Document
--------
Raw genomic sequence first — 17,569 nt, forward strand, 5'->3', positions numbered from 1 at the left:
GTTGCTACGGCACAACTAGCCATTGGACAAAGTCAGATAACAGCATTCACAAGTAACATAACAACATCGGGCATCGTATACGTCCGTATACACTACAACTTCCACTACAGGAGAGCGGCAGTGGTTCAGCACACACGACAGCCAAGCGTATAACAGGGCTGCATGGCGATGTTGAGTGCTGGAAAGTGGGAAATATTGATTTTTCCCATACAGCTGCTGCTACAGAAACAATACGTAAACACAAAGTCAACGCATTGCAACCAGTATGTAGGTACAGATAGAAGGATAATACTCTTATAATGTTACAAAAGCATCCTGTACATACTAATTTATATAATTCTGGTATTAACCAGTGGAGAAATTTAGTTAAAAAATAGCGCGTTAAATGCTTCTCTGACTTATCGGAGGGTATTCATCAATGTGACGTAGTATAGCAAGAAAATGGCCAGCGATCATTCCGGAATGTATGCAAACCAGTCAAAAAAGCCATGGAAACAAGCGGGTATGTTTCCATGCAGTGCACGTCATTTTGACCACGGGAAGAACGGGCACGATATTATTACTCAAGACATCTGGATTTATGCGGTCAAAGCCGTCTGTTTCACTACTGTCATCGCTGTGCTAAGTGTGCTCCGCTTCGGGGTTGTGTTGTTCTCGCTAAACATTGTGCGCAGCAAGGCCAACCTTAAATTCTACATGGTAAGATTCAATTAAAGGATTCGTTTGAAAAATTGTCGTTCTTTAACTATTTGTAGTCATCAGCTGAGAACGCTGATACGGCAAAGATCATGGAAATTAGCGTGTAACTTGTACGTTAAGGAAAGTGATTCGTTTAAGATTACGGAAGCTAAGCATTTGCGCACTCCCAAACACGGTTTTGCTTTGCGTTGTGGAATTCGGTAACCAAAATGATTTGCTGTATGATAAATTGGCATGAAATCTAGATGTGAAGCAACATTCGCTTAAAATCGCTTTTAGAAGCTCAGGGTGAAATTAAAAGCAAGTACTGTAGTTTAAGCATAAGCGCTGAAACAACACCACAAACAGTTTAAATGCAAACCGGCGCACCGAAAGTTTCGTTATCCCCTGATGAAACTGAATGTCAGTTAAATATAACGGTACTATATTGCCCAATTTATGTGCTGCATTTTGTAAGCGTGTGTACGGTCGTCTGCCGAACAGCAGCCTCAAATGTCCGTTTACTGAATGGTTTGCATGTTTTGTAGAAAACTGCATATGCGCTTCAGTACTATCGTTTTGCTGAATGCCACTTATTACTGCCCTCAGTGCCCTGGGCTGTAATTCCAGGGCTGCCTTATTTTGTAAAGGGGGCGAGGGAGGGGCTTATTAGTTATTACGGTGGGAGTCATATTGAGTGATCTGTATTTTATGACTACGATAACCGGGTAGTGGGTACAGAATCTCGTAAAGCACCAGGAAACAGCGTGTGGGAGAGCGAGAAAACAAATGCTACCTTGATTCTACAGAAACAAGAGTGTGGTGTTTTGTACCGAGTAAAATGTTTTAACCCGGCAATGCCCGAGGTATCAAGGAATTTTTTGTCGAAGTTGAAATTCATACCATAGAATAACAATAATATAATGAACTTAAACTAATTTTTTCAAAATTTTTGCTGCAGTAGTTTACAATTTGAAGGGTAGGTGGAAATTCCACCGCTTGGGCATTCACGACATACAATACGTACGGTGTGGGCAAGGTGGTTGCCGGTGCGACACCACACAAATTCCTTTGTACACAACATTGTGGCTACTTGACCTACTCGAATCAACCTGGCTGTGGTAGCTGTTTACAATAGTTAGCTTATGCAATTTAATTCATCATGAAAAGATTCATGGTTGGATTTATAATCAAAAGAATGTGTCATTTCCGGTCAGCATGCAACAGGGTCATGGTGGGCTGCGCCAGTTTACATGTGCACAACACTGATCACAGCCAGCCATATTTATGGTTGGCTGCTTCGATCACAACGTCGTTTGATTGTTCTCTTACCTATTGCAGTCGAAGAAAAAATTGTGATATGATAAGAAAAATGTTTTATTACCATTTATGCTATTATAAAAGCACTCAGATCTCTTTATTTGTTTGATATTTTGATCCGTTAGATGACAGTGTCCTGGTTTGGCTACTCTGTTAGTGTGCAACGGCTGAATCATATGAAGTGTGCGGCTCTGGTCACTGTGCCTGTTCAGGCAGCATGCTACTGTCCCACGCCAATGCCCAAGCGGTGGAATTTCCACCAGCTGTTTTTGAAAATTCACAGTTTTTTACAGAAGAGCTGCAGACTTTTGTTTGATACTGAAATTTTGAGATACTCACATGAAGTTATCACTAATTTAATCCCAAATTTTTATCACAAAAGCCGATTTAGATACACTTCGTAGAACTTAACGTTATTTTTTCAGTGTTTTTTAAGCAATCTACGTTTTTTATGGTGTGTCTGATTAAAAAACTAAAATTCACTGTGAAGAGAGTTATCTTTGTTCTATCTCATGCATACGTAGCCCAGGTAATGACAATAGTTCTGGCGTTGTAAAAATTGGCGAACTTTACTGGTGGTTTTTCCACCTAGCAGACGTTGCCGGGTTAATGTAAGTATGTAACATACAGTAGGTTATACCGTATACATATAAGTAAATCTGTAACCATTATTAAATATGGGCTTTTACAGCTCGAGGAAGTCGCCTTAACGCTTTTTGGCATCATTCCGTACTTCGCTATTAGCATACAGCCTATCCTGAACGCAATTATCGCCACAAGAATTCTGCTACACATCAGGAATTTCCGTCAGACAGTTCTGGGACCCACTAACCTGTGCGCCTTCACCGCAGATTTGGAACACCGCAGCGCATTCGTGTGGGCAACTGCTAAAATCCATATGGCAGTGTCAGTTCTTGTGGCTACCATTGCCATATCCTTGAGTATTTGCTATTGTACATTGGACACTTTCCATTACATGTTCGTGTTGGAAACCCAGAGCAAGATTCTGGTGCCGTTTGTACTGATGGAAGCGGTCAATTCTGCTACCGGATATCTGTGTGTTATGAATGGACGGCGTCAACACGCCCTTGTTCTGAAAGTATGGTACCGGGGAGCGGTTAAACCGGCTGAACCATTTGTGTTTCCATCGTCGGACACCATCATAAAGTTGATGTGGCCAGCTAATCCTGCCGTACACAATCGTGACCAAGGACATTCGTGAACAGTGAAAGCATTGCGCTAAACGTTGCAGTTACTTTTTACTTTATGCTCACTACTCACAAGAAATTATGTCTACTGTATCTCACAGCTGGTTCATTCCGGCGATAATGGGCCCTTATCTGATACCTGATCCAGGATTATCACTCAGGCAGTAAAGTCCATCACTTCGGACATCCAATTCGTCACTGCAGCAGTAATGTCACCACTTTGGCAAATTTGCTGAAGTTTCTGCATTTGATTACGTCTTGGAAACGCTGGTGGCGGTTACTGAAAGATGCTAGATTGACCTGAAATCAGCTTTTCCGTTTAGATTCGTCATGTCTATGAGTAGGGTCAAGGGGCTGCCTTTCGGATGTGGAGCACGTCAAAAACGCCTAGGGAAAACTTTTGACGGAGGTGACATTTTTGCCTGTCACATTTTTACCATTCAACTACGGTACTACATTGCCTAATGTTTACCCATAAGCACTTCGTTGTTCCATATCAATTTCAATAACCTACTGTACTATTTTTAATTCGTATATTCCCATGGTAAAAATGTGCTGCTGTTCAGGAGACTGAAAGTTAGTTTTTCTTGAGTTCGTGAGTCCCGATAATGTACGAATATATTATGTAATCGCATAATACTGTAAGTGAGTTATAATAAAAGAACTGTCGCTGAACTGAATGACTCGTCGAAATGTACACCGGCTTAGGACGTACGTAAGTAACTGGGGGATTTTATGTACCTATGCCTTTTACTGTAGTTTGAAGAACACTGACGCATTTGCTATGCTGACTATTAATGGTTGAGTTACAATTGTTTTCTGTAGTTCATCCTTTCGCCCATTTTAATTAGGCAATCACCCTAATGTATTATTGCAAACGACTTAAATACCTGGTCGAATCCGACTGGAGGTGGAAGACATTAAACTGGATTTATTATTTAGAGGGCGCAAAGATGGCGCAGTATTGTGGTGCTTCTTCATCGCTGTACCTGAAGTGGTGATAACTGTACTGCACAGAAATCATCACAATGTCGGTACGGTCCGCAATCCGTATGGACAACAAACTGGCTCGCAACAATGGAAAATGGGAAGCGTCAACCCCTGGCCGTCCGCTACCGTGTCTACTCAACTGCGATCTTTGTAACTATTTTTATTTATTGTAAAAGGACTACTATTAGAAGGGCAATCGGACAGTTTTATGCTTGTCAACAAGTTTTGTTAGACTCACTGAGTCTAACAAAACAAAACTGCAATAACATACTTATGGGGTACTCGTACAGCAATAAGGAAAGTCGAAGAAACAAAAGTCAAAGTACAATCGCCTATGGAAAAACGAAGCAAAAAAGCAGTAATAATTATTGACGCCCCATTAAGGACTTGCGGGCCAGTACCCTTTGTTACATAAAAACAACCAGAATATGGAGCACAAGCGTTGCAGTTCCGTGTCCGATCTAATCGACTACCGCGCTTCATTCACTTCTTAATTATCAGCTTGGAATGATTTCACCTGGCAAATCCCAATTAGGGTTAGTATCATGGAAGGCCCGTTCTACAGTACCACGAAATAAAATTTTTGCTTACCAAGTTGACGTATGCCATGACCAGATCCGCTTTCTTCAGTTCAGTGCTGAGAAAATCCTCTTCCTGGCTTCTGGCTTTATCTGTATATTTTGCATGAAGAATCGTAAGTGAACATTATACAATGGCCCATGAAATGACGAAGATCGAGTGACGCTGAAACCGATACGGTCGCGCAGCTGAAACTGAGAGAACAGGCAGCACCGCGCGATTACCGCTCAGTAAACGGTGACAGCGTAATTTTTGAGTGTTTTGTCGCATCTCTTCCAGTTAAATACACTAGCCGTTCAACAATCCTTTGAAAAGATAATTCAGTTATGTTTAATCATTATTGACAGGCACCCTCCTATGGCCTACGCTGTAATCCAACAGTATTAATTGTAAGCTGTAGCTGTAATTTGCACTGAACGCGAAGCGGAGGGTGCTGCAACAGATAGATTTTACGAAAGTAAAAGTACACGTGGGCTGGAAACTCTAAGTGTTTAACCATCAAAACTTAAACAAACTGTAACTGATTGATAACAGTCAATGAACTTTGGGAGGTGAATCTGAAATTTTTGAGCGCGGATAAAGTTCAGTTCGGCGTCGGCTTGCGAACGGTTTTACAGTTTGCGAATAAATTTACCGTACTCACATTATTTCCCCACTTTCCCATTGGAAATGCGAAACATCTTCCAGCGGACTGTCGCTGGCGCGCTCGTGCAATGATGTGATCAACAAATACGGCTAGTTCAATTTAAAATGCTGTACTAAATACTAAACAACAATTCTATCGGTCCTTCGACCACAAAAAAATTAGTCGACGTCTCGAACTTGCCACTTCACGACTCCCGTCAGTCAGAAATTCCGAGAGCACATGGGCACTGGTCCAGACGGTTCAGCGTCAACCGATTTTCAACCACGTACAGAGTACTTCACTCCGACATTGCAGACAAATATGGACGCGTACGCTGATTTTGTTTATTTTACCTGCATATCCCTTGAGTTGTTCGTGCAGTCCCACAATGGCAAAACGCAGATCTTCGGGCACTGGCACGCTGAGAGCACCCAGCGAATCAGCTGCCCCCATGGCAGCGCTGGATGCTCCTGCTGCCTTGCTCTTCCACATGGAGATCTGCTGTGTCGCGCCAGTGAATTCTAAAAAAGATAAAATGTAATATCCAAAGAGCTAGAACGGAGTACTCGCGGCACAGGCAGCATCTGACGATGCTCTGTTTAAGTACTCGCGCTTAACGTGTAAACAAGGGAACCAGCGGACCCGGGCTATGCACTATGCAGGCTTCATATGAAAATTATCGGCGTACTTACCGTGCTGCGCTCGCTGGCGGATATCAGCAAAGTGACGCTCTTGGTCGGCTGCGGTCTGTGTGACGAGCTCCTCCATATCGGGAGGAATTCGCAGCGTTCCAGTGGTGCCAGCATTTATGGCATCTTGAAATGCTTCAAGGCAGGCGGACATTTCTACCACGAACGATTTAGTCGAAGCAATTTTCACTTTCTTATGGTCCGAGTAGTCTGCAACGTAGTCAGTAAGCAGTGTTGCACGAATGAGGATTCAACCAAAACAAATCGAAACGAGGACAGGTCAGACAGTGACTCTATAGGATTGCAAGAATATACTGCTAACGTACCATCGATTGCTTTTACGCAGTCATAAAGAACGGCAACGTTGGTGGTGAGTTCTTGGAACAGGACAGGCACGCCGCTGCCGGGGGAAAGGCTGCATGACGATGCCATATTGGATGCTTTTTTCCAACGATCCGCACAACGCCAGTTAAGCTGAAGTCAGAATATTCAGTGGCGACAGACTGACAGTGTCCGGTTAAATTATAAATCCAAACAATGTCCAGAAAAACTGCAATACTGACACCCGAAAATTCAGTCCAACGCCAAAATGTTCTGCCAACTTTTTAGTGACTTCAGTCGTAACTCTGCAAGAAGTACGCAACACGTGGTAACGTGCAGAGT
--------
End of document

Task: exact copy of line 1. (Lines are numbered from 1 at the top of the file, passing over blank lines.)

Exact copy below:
Raw genomic sequence first — 17,569 nt, forward strand, 5'->3', positions numbered from 1 at the left: